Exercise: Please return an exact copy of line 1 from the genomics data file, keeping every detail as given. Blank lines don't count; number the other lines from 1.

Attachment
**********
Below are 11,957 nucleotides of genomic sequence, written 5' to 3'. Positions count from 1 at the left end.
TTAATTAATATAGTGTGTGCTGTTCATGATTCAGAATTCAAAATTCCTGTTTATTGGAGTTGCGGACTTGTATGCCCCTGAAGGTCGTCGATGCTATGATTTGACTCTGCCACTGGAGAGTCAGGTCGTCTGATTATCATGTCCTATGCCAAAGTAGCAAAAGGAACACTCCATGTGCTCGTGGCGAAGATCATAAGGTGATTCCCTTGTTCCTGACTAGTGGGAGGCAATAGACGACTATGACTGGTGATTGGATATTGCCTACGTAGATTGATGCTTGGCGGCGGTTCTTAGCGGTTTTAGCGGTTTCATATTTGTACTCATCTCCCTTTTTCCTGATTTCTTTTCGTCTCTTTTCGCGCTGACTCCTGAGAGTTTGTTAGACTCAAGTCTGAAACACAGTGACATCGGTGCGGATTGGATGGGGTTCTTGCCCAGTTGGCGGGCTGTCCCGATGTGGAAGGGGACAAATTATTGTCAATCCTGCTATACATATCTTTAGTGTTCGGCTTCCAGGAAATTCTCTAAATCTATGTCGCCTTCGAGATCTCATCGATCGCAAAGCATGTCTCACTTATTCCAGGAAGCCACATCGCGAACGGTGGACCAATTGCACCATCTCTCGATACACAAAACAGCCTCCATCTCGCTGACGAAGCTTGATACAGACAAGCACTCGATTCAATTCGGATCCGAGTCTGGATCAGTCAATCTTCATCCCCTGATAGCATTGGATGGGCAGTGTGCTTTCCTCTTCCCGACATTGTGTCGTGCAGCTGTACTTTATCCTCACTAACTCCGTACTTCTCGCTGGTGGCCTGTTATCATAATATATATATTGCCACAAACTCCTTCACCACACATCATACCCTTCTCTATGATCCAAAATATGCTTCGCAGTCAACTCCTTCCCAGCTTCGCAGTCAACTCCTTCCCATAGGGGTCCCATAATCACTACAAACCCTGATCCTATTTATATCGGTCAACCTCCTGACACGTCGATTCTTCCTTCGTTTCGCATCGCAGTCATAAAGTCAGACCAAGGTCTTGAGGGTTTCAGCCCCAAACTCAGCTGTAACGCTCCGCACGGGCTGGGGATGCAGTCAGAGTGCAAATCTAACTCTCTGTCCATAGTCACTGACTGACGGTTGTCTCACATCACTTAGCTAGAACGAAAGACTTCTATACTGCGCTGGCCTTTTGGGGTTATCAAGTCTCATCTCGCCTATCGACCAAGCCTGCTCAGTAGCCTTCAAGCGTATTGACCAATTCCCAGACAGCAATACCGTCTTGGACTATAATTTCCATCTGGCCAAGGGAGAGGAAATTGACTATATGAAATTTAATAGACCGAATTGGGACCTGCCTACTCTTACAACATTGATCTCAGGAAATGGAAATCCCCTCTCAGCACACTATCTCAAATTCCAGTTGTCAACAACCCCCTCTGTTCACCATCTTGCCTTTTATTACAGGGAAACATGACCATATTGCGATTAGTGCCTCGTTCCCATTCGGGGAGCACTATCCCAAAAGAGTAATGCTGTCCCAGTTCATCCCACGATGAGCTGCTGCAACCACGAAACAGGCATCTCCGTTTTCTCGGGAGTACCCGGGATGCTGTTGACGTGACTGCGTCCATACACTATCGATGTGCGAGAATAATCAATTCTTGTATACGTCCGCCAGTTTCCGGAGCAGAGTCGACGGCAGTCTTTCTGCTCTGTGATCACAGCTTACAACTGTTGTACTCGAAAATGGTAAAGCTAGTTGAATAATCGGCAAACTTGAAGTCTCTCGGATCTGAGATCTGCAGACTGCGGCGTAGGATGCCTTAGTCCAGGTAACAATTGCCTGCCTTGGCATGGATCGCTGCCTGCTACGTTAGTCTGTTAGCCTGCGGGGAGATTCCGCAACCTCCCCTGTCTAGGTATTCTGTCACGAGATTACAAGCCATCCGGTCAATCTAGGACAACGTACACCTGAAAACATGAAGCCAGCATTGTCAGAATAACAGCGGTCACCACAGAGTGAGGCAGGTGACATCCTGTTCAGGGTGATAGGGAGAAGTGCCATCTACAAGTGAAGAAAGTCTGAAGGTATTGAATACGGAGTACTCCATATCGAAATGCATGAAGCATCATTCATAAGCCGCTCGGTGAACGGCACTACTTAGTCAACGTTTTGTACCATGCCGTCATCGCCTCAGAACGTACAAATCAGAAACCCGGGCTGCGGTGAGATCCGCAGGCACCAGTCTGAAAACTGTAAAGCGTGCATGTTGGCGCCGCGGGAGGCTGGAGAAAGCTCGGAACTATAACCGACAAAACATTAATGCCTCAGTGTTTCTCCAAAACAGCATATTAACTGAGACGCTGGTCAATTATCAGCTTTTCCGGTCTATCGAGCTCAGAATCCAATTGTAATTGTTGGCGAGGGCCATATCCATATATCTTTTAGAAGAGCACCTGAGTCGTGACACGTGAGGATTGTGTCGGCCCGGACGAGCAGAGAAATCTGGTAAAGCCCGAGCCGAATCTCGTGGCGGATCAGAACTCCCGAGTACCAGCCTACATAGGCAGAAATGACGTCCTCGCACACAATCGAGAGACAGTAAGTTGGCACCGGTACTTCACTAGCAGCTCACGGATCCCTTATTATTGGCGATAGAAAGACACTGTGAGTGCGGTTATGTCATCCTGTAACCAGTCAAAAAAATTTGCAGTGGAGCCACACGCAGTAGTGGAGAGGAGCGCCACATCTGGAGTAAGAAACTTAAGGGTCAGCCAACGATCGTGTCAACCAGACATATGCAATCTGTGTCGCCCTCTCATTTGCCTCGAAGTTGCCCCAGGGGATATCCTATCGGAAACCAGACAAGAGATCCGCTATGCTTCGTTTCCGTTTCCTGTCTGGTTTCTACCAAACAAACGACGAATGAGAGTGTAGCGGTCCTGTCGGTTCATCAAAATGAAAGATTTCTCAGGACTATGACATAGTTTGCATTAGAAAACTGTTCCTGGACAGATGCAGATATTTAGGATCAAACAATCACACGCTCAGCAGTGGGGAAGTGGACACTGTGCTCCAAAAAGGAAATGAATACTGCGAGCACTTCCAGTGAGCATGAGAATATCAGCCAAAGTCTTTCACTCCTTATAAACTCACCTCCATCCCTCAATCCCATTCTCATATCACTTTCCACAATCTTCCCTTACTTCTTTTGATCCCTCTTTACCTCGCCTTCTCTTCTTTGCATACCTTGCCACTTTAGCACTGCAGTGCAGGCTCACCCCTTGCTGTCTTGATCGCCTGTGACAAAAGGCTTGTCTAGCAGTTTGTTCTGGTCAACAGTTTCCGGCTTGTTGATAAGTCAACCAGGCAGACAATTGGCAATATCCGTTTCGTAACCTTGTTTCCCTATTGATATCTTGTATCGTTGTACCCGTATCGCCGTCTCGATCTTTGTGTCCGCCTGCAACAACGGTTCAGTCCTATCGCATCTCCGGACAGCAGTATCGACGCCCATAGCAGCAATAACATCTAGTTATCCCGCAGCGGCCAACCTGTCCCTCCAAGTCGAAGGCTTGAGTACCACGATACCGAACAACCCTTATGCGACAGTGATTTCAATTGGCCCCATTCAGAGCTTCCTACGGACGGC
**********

Below are 11,957 nucleotides of genomic sequence, written 5' to 3'. Positions count from 1 at the left end.